There is a lot going on to bring the rail sector fully into the digital age and to drive ancillary sales across the sector. Sally White reports

UK rail is taking huge steps into the digital age. Firstly, fare aggregator and travel metasearch engine Skyscanner is launching a countrywide train booking feature for mobiles. Then the Department for Transport (DfT) itself is gearing up for smart ticketing as part of a £35 billion five-year rail upgrade programme in England and Wales.

“We are working to make smart ticketing available across almost all of the network by the end of 2018, and extending discounted rail travel,” says the DfT. Also targeted as a “near term priority” are “improved Wifi and mobile connectivity and better accessibility”.

Britain’s rail ticketing system, the DfT had the grace to admit in a ‘strategic vision for rail’ published at the end of last year, ‘remains archaic’, needing to be ‘consigned to history’. It added: “In most major cities internationally, smart ticketing is the norm. Yet in the UK progress has been far too slow outside Scotland and larger cities, including London where Oyster, contactless cards and mobile phones provide cross-modal ticketing.”

According to Leo Langford, EyeforTravel Global Events Director, research for EyeforTravel Europe shows a huge drive to push rail into the digital age, and not just from rail operators. “Across the travel sector, providers are looking to promote their products to the rail customer to drive some serious ancillary sales,” he says.

In the future, ticketing is likely to take two forms. For short journeys there will be (as in London) pay-as-you-go schemes with the options of smart cards, contactless cards or smartphones. For longer distances, where pay-as-you-go is not seen as plausible, passengers will need to continue to pay in advance. But payment will increasingly be allowed by mobile devices and technology introduced at stations to read them.

All this helps improve rail’s attraction. As Cameron Jones, chief commercial officer at SilverRail, who will be speaking in London, puts it: “Rail’s time is now. Expedia, Rail Europe, Rome2Rio, Trainline, GoEuro and more are raising the profile and relevance of rail as a key product line in a comprehensive retailing strategy. Rail gives travellers greater choice and flexibility when trip planning and, being a high frequency product, drives traffic and loyalty enabling retailers to lower their customer acquisition costs. And Skyscanner/Ctrip’s recent move into rail in Europe highlights the momentum.”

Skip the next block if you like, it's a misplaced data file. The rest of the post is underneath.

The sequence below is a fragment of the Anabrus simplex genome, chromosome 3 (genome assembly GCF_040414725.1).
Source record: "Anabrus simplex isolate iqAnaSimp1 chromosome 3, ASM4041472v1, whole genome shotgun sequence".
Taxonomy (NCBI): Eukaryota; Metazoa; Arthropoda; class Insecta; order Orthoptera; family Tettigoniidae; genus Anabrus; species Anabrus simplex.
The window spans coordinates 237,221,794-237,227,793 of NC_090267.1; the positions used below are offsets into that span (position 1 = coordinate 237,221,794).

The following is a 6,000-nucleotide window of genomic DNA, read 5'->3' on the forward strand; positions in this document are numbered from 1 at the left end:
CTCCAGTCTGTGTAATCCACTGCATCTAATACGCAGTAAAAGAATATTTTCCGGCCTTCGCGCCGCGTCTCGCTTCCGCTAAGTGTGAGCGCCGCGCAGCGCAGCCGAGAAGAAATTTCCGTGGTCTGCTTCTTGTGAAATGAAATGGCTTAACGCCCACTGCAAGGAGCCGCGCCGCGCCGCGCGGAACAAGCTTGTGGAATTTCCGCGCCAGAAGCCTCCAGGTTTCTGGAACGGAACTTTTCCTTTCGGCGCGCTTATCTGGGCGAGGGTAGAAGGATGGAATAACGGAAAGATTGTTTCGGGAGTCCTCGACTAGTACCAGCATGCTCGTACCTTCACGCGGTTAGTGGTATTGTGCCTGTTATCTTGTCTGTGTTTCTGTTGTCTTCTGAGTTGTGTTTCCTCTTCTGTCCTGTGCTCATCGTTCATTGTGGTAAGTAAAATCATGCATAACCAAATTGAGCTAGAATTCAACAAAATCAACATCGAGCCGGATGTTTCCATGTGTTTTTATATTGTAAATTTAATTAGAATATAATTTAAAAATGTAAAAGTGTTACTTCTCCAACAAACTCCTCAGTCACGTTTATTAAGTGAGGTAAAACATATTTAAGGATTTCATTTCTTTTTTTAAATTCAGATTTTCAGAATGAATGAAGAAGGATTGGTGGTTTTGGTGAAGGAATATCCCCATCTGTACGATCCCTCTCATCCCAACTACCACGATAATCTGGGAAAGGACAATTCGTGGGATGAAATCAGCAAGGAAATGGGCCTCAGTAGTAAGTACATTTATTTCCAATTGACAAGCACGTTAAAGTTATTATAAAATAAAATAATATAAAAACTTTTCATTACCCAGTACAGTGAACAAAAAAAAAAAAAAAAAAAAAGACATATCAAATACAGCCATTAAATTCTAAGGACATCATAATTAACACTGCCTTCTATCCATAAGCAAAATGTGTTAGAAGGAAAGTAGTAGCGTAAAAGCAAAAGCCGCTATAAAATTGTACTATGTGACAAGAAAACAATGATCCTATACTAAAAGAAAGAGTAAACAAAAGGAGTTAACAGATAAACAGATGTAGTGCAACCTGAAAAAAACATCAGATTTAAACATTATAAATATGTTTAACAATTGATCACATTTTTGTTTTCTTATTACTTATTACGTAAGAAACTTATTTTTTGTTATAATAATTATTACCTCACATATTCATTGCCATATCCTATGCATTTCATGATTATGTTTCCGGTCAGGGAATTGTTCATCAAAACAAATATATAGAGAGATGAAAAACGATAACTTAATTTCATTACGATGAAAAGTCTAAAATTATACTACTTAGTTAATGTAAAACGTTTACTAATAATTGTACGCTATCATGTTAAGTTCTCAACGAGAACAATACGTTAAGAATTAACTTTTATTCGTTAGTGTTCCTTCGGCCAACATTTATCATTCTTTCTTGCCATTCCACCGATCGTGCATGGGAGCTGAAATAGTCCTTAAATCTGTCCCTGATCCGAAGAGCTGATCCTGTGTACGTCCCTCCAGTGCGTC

Skyscanner helps set the pace

Currently, Skyscanner’s new rail offer lets UK users of its iOS app book UK train journeys, but the feature will shortly be coming to Android users, too. Around 60% of Skyscanner’s traffic is currently on mobile.

The data behind the rail feature will be powered by Trip by Skyscanner, formerly Trip.com, the international travel booking service of Skyscanner’s Chinese parent Ctrip.

Ctrip invested in Skyscanner in December 2016 in a deal worth £1.4 billion. While Skyscanner remains operationally independent, the sale has allowed it to leverage Ctrip’s technology. Late last year, the Chinese firm bought Trip.com, which combines finding a deal on a hotel with recommendations on places to eat and things to do, late last year. Trip.com founder Travis Katz said then that: “The idea of this deal is for Skyscanner to marry in-destination reviews content in Trip.com’s arsenal to Skyscanner’s platform.”

For Skyscanner it was about a partnership to make the site a place where travellers could find everything they needed for travel planning in one single place.

Says Gil Harel, Senior Vice President of Business Development at Trip by Skyscanner: “Our focus has always been on making travel as easy as possible and our new train feature will do just that, with the benefit of no booking fees.”

Skyscanner is making content available to the travel industry through an API. According to Harel, who will be speaking at EyeforTravel North America later this year, The Trip by Skyscanner (formerly Trip.com) content API allows partners to do four main things.

  • Inspires travel through access to worldwide coverage of destination content that informs the traveller
  •  Provides relevant information to customers that aids booking decisions
  •  Adds elements of engagement and retention to the travel products of our partners
  •  Offers a continually growing and refreshed database of content thanks to a “vibrant community of users”. 

Skyscanner is on a mission to make travel planning and booking as easy as possible for as many people as possible around the world. Harel expects the API “to allow businesses to serve points of interest and reviews from other travellers that are tailored to their audience, creating a hyper-relevant travel experience that resonates and keeps them coming back”.  

Partners pay to access the API and the price varies between the standard and premium product.

Skyscanner is one to watch. The company has been steadily increasing its offer, building on its core online flights, hotels and car rental coverage. Content is clearly a focus. Last year, for example, it also bought UK start-up Twizoo, which provides a platform for brands to inject relevant social content across their digital footprint.

Hear from other rail movers and shakers at EyeforTravel Europe including RailEurope CIO Didier Pinson, Eurostar Commercial DirectorNick Mercer, Eurostar’s CEO Brenda van Leeuwenand Italiarail CEO Mike Fuller. And if you want to hear more from Gil Harel, Senior Vice President of Business Development at Trip by Skyscanner, join us in Las Vegas 

EyeforTravel Europe 2018

June 2018, London

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